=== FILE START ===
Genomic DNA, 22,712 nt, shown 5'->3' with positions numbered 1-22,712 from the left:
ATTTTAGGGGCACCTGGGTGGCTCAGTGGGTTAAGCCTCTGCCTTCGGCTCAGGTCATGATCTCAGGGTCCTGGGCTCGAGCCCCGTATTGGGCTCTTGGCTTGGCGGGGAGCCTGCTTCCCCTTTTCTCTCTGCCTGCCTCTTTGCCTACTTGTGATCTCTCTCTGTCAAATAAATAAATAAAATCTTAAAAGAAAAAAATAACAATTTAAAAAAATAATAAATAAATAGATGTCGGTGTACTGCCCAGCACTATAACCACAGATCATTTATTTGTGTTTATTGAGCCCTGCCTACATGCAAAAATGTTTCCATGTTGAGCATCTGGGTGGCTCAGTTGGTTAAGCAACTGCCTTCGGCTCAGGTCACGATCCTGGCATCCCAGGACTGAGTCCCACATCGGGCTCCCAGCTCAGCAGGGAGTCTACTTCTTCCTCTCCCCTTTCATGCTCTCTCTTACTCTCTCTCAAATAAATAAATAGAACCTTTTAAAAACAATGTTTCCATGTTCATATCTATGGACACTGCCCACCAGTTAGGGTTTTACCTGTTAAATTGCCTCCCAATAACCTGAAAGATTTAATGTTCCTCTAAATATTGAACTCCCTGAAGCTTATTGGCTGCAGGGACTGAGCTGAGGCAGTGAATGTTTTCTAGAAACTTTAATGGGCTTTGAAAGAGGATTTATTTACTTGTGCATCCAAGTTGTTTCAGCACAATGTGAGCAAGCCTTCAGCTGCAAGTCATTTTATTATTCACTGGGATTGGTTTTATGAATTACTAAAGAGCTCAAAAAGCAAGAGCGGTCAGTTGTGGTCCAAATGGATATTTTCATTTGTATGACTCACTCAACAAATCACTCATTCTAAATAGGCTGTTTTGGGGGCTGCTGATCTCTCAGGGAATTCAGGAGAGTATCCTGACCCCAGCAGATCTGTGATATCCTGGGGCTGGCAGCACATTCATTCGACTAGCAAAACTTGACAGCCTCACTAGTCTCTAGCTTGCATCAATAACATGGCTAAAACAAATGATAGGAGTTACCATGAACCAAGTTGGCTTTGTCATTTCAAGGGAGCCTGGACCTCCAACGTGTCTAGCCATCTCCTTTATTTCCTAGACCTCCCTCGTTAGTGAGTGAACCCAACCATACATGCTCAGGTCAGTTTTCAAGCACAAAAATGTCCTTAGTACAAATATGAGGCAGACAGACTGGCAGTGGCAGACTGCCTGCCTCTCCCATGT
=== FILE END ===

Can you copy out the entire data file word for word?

Genomic DNA, 22,712 nt, shown 5'->3' with positions numbered 1-22,712 from the left:
ATTTTAGGGGCACCTGGGTGGCTCAGTGGGTTAAGCCTCTGCCTTCGGCTCAGGTCATGATCTCAGGGTCCTGGGCTCGAGCCCCGTATTGGGCTCTTGGCTTGGCGGGGAGCCTGCTTCCCCTTTTCTCTCTGCCTGCCTCTTTGCCTACTTGTGATCTCTCTCTGTCAAATAAATAAATAAAATCTTAAAAGAAAAAAATAACAATTTAAAAAAATAATAAATAAATAGATGTCGGTGTACTGCCCAGCACTATAACCACAGATCATTTATTTGTGTTTATTGAGCCCTGCCTACATGCAAAAATGTTTCCATGTTGAGCATCTGGGTGGCTCAGTTGGTTAAGCAACTGCCTTCGGCTCAGGTCACGATCCTGGCATCCCAGGACTGAGTCCCACATCGGGCTCCCAGCTCAGCAGGGAGTCTACTTCTTCCTCTCCCCTTTCATGCTCTCTCTTACTCTCTCTCAAATAAATAAATAGAACCTTTTAAAAACAATGTTTCCATGTTCATATCTATGGACACTGCCCACCAGTTAGGGTTTTACCTGTTAAATTGCCTCCCAATAACCTGAAAGATTTAATGTTCCTCTAAATATTGAACTCCCTGAAGCTTATTGGCTGCAGGGACTGAGCTGAGGCAGTGAATGTTTTCTAGAAACTTTAATGGGCTTTGAAAGAGGATTTATTTACTTGTGCATCCAAGTTGTTTCAGCACAATGTGAGCAAGCCTTCAGCTGCAAGTCATTTTATTATTCACTGGGATTGGTTTTATGAATTACTAAAGAGCTCAAAAAGCAAGAGCGGTCAGTTGTGGTCCAAATGGATATTTTCATTTGTATGACTCACTCAACAAATCACTCATTCTAAATAGGCTGTTTTGGGGGCTGCTGATCTCTCAGGGAATTCAGGAGAGTATCCTGACCCCAGCAGATCTGTGATATCCTGGGGCTGGCAGCACATTCATTCGACTAGCAAAACTTGACAGCCTCACTAGTCTCTAGCTTGCATCAATAACATGGCTAAAACAAATGATAGGAGTTACCATGAACCAAGTTGGCTTTGTCATTTCAAGGGAGCCTGGACCTCCAACGTGTCTAGCCATCTCCTTTATTTCCTAGACCTCCCTCGTTAGTGAGTGAACCCAACCATACATGCTCAGGTCAGTTTTCAAGCACAAAAATGTCCTTAGTACAAATATGAGGCAGACAGACTGGCAGTGGCAGACTGCCTGCCTCTCCCATGT